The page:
Wednesday, May 20, 2020

Covid Road Trip - Heading To Memphis...

I left Navarre on Monday, in the midst of a downpour which was so torrential I almost began to question the wisdom of getting on the road. I finally decided to head out and, in hindsight, I'm glad I did. The rains let up a bit after about an hour and, after two hours, I was seeing sunny skies.

What surprised me most of all about this leg of the trip was how much of it wasn't being driven on interstates. That's a double edge sword, though. On the plus side, the scenery you see when you're not on the interstate is so much more enjoyable. Driving through small towns in the south can be like a step back in time, sometimes. On the downside, though, the drive invariably takes longer. It's a trade-off and, for this trip, a trade-off I was more than happy to make.

This leg of the trip was actually taking me to the small town of Bartlett, Tennessee. Bartlett is the home of my old friend Alphonso. He and I were stationed together in San Diego back in the early 1990's, and we'd not seen each other since I transferred from that duty station in 1994. He retired shortly thereafter. 

The drive wasn't bad, even if it did get monotonous every once in a while.

At some point in the day, I found myself in the little town of Georgiana, Alabama. Ordinarily, I think I probably would've just cruised right through, but a sign caught my eye. It was a sign directing me to the boyhood home of none other than Hank Williams. Of course, since a major part of this trip is to get photos I may not normally have an opportunity to get, I pulled off the main road and started following signs. Now, I'm never going to be accused of being a country music fan, but I known an icon's name when I hear one, so I thought stopping would be a good idea.
 




Hank Williams lived in this house from 1931 until 1934...

Williams only lived in the house for four short years, after which his mother moved the family to Greenville. Despite being known as one of the founding fathers of country music, Hank Williams was only 29 years old when he died.

The road got a little bit long after I was on the interstate for a while, and I knew I was starting to fade. That tends to happen when your view doesn't change and you stare at these two views all afternoon:







After being on the road for what was just shy of eight hours, I found myself pulling into Alphonso's neighborhood. Yeah, it'd been a while; 26 years, as a matter of fact, but it was damn good to see him...






Monday, May 18, 2020

Covid Road Trip - Day 2...

A subtitle for this entry could be "The Food Edition".
 

The one thing I want to do during this trip is relax. I know I could've relaxed in St. Augustine, but this is a different level; a different "brand", if you will of relaxation. This second day of the trip fit rather nicely into that idea.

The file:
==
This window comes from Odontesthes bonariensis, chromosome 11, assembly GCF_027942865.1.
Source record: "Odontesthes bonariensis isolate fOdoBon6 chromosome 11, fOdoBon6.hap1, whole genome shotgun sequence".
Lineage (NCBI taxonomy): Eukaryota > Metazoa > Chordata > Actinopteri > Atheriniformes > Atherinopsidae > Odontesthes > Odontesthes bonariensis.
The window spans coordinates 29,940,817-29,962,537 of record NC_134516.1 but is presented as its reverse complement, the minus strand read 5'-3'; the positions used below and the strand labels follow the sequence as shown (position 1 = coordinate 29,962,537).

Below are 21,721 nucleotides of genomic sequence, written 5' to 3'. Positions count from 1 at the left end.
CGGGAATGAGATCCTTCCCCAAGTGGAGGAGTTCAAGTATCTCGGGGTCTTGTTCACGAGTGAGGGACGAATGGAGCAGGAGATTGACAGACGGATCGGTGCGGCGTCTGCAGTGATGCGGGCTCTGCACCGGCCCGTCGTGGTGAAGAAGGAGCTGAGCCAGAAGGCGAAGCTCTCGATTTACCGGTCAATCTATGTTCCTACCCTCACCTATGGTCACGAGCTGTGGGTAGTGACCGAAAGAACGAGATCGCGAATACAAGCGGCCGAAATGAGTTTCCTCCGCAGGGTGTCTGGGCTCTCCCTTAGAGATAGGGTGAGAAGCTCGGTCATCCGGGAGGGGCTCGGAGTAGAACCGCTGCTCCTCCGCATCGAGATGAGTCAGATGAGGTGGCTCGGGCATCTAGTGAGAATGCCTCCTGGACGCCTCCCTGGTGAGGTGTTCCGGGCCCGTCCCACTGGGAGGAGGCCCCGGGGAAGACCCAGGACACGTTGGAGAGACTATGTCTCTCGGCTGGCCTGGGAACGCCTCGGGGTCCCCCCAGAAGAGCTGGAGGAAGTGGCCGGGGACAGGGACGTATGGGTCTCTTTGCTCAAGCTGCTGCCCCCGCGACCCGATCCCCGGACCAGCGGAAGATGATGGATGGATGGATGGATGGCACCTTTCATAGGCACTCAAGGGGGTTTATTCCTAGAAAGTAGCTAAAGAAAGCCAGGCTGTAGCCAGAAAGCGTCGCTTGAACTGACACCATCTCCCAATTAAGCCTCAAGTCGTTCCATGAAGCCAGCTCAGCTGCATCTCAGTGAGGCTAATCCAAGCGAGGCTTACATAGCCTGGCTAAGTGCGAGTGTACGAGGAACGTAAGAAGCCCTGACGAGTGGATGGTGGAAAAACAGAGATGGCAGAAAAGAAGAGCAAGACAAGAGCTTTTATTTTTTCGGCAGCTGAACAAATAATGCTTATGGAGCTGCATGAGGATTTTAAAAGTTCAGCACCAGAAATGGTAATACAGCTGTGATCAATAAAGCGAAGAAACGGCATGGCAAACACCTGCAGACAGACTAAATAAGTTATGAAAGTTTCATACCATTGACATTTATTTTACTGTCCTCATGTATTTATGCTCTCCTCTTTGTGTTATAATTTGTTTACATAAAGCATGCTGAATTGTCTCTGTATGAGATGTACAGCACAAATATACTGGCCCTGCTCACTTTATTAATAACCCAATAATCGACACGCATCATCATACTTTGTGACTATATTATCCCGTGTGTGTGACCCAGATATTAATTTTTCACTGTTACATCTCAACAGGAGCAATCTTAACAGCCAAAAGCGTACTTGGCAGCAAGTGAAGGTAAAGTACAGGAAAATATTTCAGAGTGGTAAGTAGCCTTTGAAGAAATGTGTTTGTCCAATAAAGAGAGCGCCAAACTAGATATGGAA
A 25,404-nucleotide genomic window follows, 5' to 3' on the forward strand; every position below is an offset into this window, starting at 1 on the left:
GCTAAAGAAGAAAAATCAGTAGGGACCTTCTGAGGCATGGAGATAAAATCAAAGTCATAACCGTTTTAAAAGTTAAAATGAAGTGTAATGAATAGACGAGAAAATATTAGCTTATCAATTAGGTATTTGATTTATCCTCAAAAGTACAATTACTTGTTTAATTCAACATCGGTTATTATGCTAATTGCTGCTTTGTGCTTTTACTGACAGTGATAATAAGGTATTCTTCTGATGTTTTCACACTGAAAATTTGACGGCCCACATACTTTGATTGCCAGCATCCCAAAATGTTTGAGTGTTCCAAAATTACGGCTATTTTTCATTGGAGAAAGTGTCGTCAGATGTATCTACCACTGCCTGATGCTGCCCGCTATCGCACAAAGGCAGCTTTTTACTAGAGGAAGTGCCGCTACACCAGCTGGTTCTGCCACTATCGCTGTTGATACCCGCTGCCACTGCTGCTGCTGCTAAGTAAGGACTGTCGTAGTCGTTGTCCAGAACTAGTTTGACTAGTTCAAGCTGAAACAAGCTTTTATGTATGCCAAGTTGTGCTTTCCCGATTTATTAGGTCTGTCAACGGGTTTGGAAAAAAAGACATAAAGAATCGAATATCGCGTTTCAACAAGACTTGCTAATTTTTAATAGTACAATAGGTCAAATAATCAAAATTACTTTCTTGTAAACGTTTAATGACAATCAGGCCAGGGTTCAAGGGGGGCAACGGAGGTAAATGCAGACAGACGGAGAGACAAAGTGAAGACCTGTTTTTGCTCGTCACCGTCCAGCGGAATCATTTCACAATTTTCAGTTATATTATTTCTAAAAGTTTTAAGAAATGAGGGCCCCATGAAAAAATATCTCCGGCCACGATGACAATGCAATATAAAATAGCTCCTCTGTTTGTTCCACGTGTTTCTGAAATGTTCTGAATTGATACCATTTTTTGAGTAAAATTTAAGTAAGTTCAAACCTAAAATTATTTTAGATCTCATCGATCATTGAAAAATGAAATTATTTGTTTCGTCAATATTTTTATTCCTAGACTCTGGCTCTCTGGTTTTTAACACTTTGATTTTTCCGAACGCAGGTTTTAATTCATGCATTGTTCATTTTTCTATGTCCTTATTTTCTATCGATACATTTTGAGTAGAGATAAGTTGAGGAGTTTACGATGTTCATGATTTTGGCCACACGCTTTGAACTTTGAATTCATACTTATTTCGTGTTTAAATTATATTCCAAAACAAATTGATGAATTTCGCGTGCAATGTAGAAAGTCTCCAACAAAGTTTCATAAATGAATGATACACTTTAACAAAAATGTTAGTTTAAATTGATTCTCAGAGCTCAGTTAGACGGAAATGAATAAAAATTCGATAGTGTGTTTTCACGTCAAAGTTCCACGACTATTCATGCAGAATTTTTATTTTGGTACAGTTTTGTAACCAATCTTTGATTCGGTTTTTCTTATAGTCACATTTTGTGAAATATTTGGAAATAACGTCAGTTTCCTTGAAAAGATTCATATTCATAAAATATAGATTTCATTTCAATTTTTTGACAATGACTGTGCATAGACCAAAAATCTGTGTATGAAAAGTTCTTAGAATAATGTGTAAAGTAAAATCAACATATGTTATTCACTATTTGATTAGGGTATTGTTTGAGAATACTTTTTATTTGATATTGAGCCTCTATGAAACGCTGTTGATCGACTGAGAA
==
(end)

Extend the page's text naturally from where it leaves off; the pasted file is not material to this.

We decided we'd take a drive over to Navarre Beach and walk the pier. It was a bit warm, but nothing unbearable. We paid the whopping $1 to walk the pier and headed out over the water. There were a lot of people on the pier, and most of them were fishermen (and women).  Now, I've walked up and down piers all over the world, but I've never actually seen someone catch a fish. That would change today, though. As we walked towards this one rather slight woman, it was clear that she had a fish on the line.

And it wasn't givin' up without a fight.

The woman was absolutely spent. She was screaming as she was trying to reel it in, and she wasn't having much luck. Finally a guy came over and took the rod from her, and he enjoyed only a mildly greater level of success. He got it to the surface, though, so another guy came along with a wire basket and was able to get it underneath the fish to haul it up onto the pier.




She guesstimated the weight at about 40 pounds...


Dan didn't have quite the same level of luck:


I don't think he'll be on "Wild Tuna" anytime soon...


There were a lot of people in the water and, as you can see in the background in the photo of the woman above, there were a reasonable number of people on the beach, too. The color of the water was great, too; that turquoise hue that you usually only see in postcards.
 





The pier is 1,545 feet long and towers 30 feet above the water. It takes a little while to walk it, but the view doesn't suck:







After our jaunt out onto the pier, we stopped at Windjammer's at the foot of the pier for a quick beer. Windjammer's is a typical beach bar, and there was plenty of seating:




As we were leaving, we saw one of those signs you see only because, at some point, there became a reason for the sign:




From Windjammer's we decided to head over to Broussard's for lunch. Broussard's is also a typical beach bar kinda' joint. Their inside dining room was closed, so we sat at the bar and ordered. It was right about beer-thirty, so I ordered up a cold one a grilled mahi sandwich:


Tasty grub...

We finished lunch and walked back to the car and then made it back to Dan's house for a bit. Honestly, I didn't sleep spectacularly well the night before, so I was all in favor of nappy-time. I'm pretty sure Dan did the same.

The thing about being along the Gulf coast is that, when you get hungry, seafood is prevalent. We decided to head over to The Grand Marlin in Pensacola Beach but, because of social distancing, they were only serving people with reservations so as to maintain proper distances between diners. So, we made our way over to Crabs. We've eaten there in the past, and it's pretty good. It's not as spendy as The Grand Marlin, but the food is really tasty.


Crab's in Pensacola Beach...
Yes, they do...

Looking through the dining room to the beach...


Due to the coronavirus they were running a minimal menu...


Seating was at every other table...

I know I'm going to be getting into some serious BBQ once I get to Memphis, I spent the day in a seafood mood. Accordingly, I opted for some sushi and, yeah, another cold frosty. 





We got back to the house and, after a couple of cocktails, I was fading. I spent a good amount of time editing pictures from the day, but the day caught up with me and I just wanted to go to bed. After all, I've got a bit of a drive to Memphis, so rest was high on the priority list...